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Want to Boost Your Team’s Productivity? Revamp Your Office Space

Help your company reach its full potential by making the office environment work for your team

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BY Cristina Morales - 18 Apr 2017

PHOTO CREDIT: Getty Images

It’s no secret that our environment plays a pivotal part in the way we go about our lives—both in the personal and professional spheres. The way we work can be drastically affected by the space we work in. Thus, the way an office space is designed can make us more (or less) efficient and productive.

The key to making your office space work for your team is to make an effort to make the workplace as comfortable as possible. Having a pleasant office space can boost morale and encourage a positive attitude towards work, thus stimulating productivity.

Here are four things Southeast Asian entrepreneurs should remember when revamping their office space:

 

1. Adapt to how your team works

Not all companies can thrive in a playground-esque office a la Google; some teams work better in a no-frills environment with minimal distractions. If you want to find out if your space is meeting your team’s needs, ask for their input.

The Ho Chi Minh-based tech development company Silicon Straits does just that. “All the design ideas are sourced from our own team, so we gradually add more elements to it,” says Minh Tuan Nguyen, head of marketing at Silicon Straits. The team works long hours and late nights, so the office has a rest area complete with sleep pods for those who need to take a nap or stay the night. The office also offers plenty of ways for the team to blow off steam, like an entertainment corner with game consoles, and other elements like a boxing bag, a trampoline, and a ping-pong table.

Ultimately, your office space should be designed to accommodate the way your team works (or the way you want your team to work), not vice versa.

 

2. Balance concentration and collaboration

Most start-up headquarters use an open floor plan with very few private offices, thus leaving majority of its work stations in large open spaces instead. While this open space cuts costs and makes team members more accessible, working in an open office can be distracting.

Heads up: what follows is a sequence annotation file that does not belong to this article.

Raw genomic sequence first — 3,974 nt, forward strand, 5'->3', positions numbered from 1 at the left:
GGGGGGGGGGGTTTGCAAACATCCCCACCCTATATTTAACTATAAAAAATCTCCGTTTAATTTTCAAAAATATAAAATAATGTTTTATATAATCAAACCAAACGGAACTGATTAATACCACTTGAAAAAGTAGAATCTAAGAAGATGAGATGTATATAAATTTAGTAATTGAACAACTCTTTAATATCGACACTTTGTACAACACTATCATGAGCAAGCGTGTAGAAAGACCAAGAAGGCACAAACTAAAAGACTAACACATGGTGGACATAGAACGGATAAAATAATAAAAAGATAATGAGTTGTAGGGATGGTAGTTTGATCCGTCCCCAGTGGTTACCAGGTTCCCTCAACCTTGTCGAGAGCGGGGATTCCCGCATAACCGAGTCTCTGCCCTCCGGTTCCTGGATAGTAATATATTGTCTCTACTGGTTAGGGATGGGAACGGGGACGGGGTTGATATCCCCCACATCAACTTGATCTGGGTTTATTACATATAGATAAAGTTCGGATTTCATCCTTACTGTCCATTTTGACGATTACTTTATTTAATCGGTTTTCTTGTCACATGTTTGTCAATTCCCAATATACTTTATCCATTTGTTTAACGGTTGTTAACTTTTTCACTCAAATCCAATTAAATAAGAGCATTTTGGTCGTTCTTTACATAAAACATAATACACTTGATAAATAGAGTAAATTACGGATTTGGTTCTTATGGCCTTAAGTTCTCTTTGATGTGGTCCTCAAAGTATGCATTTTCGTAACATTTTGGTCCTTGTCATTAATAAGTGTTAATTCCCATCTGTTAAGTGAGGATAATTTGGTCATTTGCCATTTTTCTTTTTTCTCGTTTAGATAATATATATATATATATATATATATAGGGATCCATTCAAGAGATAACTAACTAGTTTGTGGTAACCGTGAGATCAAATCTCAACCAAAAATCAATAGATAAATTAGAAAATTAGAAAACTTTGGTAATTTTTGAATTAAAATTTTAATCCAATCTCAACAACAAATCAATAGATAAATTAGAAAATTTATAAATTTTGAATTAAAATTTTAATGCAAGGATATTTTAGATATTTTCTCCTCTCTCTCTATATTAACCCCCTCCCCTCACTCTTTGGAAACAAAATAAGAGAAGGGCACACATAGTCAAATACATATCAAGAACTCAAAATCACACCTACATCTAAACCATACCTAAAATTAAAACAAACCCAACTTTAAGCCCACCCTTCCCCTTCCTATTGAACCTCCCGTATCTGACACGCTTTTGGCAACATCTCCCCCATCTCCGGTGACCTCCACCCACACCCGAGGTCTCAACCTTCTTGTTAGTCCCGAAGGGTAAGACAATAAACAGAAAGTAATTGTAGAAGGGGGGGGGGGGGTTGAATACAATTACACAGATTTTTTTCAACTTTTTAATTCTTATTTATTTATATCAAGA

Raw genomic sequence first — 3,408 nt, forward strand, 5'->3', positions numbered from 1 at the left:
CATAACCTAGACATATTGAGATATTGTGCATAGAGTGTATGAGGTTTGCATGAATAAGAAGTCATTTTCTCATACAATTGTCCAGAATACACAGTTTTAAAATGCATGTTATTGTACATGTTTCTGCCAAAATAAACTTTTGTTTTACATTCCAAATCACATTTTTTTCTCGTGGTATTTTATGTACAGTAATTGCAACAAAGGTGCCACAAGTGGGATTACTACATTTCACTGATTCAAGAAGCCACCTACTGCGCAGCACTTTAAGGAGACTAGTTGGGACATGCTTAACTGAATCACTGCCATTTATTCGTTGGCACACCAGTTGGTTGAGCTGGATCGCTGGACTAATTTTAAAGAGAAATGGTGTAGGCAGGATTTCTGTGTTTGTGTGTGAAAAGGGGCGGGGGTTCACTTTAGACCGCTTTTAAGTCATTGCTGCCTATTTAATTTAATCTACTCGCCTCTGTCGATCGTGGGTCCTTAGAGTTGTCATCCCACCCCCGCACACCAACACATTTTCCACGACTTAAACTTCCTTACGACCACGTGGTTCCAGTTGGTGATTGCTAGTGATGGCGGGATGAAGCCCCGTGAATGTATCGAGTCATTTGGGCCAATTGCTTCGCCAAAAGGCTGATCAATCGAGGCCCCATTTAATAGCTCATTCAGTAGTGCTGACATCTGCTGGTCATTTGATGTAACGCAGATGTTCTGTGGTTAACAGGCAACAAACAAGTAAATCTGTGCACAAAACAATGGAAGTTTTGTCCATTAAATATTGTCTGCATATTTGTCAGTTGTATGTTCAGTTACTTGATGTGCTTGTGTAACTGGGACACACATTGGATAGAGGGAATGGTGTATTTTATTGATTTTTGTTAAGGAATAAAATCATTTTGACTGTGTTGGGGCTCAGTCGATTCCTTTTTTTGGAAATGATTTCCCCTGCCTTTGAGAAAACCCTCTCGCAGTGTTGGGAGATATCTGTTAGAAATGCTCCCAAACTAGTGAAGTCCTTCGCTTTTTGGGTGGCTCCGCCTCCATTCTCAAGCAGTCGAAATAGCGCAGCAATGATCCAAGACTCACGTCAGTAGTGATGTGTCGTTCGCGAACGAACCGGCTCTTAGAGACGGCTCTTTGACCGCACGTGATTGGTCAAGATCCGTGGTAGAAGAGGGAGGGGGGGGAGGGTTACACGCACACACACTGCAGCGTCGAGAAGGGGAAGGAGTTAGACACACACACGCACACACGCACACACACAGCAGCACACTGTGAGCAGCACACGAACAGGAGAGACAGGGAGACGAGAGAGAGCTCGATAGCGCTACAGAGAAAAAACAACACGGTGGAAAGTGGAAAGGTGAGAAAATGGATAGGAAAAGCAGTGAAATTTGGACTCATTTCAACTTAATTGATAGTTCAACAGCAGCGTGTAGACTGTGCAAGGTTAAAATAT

Some offices solve this problem by creating quiet spaces for workers who need more privacy to focus on their tasks. The iflix office in Manila, for example, gives its workers the option of working in a shared space or in isolated, quiet spaces.

“The iflix playground in Manila has no cubicles that separate employees from each other,” says Trish Deluria PR and corporate communications executive of iflix Philippines. “Team members are not assigned a specific seat so they can move around and collaborate with other departments or isolate themselves when they need to focus. We have one big conference room, two smaller rooms, and two ‘phone booths’ when you need a quiet space to take calls.”

 

3. Color can promote creativity

Color has long been linked to productivity and well-being; and sometimes, all you need is a fresh coat of paint. In this Inc.com article, Anna Hensel presents a rundown of the best colors to boost productivity:

• Orange promotes creativity and endurance

• Blue has a calming effect and projects a trustworthy image

With plenty natural light, white creates a sense of spaciousness and helps boost creativity

• Red brings heart rates up and makes people more alert

• Yellow promotes feelings of happiness and optimism

• Green boosts creative thinking

 

4. Let the light in

Anyone who has ever had to work in a windowless room knows that spending the majority of your day under artificial light is far from ideal. Research studies have found that people who work in windowless environments tend to have more physical problems and less vitality compared to their counterparts with more exposure to natural light, and that workers perform better with good lighting and a good view.

But placing all desks right next to a window is unrealistic and in most cases, downright impossible. One solution is doing away with the drywall and opting for glass partitions. Start-ups could also try blinds that don’t completely block out light, and only filter out the glaring sunlight.